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Vision and the Visual System

Vision and the Visual System:

Dynamic displays in the book by Peter H. Schiller and Edward J. Tehovnik entitled Vision and the Visual System published by Oxford University Press.

The twelve displays are listed according to the chapter number in which they are described in the book. Clicking on each will activate the display. For each display a brief description is provided below:

Dynamic Display

The Dynamic Display 11-1 shows a movie of a subject with the 13 light spots walking. Although the information is limited to just 13 moving points, just about everyone can infer a walking human being. These findings highlight how incredibly effective our visual system is in deriving shape information from motion cues.


In Dynamic Display 11-2, if a viewer sees see-saw motion initially, prolonged viewing can lead to a shift resulting in the perception of zig-zag motion. By varying the composition of this display, one can gain further insights about the principles of apparent motion.


When viewed in Dynamic Display 11-3, with an array consisting of 16 quartets arranged in four rows and four columns, viewers will perceive the same direction of movement in all the quartets. After prolonged viewing a switch will occur in all of the units. Thus there appears to be some general feedback circuits in the visual system to create a unity in perception that applies even to apparent motion.


When viewed in Dynamic Display 11-4, a display in which the relative position and the size of the quartets is varied reveals that there is still a unity in the direction of motion perceived in all the quartets and that when there is a switch it occurs at the same time in all of the units.


In Dynamic Display 11-5, viewers will see that color cues fail to disrupt the unity of apparent motion in the display; thus it appears that color information is not utilized as a significant cue.


In Dynamic Display 11-6, when using shape cues in the display, viewers will notice that the unity of motion and the unity in switching persists. This once again suggests that the midget system, which can readily detect small differences in shape, does not play a significant role in the perception of apparent motion.


In Dynamic Display 11-7, by systematically varying size differences among the dots, curves can be generated showing that small size differences are ineffective in breaking down the unity of apparent motion among the quartets displayed but that large differences. This reveals that the unity of motion direction breaks down under these conditions.


Dynamic Display 11-8 tests the role of the proximity of stimuli presented successively and shows that the unity of motion under these conditions is broken down. In some rows, horizontal motion is perceived whereas in other rows vertical motion is perceived. This indicates that proximity plays significant roles in how we perceive apparent motion.


Dynamic Display 11-9 considers the significance of proximity in the perception of the direction of motion, as seen in the movies and on TV. As can be seen, the spokes of the wheels of the chariot rotate backwards when a car or a chariot is moving forward. The movie camera takes rapid intermittent stationary shots of the wheel movement, and when the movie is displayed, the amount of movement of the spokes in successive frames depends on the speed of the rotation.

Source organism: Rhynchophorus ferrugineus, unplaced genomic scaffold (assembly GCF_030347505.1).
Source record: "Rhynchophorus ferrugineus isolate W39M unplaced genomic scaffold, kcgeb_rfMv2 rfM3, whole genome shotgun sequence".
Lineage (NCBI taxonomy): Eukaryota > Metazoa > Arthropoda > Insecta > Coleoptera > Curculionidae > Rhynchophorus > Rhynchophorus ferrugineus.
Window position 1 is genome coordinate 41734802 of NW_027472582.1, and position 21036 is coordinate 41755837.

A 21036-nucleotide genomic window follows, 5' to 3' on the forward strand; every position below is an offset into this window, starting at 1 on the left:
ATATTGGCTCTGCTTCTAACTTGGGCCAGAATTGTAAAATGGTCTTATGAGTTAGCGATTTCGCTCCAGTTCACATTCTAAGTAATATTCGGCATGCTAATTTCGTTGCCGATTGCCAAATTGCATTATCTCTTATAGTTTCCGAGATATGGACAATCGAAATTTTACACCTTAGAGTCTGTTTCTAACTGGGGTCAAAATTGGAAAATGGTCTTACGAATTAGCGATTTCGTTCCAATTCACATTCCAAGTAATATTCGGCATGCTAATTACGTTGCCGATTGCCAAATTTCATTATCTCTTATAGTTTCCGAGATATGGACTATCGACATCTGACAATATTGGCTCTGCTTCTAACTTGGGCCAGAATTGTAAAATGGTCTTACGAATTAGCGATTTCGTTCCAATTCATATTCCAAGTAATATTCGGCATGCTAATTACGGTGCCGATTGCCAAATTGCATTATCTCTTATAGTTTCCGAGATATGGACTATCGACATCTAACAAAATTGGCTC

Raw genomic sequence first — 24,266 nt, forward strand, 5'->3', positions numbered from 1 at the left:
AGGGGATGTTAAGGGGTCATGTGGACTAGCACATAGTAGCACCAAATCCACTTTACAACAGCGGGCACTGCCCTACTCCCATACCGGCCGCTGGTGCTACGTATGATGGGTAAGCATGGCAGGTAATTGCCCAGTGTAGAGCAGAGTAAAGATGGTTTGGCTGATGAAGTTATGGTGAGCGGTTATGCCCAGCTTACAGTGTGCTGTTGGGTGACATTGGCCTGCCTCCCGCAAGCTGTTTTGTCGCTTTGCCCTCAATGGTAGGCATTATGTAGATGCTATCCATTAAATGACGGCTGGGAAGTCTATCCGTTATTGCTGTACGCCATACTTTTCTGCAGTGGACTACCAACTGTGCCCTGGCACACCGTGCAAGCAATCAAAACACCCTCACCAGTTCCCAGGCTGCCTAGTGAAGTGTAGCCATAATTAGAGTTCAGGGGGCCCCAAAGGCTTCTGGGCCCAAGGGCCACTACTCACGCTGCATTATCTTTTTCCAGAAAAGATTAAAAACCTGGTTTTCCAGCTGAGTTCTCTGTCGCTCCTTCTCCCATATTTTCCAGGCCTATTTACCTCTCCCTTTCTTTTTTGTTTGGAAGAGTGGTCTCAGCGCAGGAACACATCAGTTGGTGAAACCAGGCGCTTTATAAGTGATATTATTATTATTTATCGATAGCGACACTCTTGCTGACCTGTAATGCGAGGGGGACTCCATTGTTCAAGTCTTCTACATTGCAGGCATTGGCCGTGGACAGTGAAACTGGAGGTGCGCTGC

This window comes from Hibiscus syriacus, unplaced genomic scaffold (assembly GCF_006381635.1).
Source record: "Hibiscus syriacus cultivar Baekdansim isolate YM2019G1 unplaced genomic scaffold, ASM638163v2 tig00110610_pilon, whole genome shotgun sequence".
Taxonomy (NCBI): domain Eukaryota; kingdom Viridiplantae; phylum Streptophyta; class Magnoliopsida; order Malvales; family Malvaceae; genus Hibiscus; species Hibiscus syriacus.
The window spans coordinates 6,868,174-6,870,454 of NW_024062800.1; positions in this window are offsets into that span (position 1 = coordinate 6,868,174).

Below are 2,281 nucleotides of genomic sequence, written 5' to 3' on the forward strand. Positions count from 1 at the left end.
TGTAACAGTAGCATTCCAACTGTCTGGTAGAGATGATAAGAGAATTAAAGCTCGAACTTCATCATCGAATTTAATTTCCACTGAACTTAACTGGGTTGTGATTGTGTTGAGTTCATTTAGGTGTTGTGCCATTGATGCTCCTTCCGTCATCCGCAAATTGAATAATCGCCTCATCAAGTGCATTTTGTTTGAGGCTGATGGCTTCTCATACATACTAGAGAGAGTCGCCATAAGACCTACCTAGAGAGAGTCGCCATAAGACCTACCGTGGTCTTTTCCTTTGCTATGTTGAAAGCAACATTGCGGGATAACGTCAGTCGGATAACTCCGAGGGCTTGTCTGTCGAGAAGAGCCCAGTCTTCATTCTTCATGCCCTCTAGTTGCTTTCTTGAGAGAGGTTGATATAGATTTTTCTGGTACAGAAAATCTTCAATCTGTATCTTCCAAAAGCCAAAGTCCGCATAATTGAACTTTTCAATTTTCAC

Because of the principle of proximity, under slow motion the wheel will be seen in the movie or on TV as rotating clockwise in synchrony with the forward movement of the vehicle. Under fast rotation conditions, however, when the spokes appear closest to the next spoke, the rotation is seen as occurring counterclockwise.

If the link at left does not work, click here for an AVI version of the movie. Right-click and save .AVI file locally if it will not play in browser.


In Dynamic Display 12-1, as an example of an experiment to assess the extent to which depth cues are integrated in the brain, viewers are exposed to random dot stereograms that are rocked back and forth. This display shows the depth created by motion parallax, demonstrating how effective motion parallax is in creating a depth impression based on motion parallax.


Dynamic Display 14-1 examines adaptation and color vision. This figure has a circular array of red Gaussian disks, and each of the dots is turned off in successive steps going clockwise. If fixation is maintained on the central cross, after a short period of time (20-30 seconds) a rotating green spot is perceived. The rule is that after adaptation to a colored stimulus, the afterimage created has the color located at the opposite side of the color circle from the initial image. In accordance with these colored afterimage rules, when the dots are made yellow, the rotating dot will be seen as having a blue color.


Dynamic Display 14-2 shows the “waterfall illusion,” an illusory effect due to motion. When the motion in the display is stopped, the impression created is that the water flows upward for a brief time period. The effect appears to be due to the adaptation that takes place in single neurons in the cortex that are directionally selective: those cells that are activated say by downward motion, as in the case of the waterfall illusion, gradually become less responsive over time. Conversely, those cells that respond to upward motion will briefly increase their firing rate once the motion is stopped. This then explains the reason for the illusory effect created when motion is induced for a prolonged time period.

If the link at left does not work, click here for an animated GIF version, or here for the original source.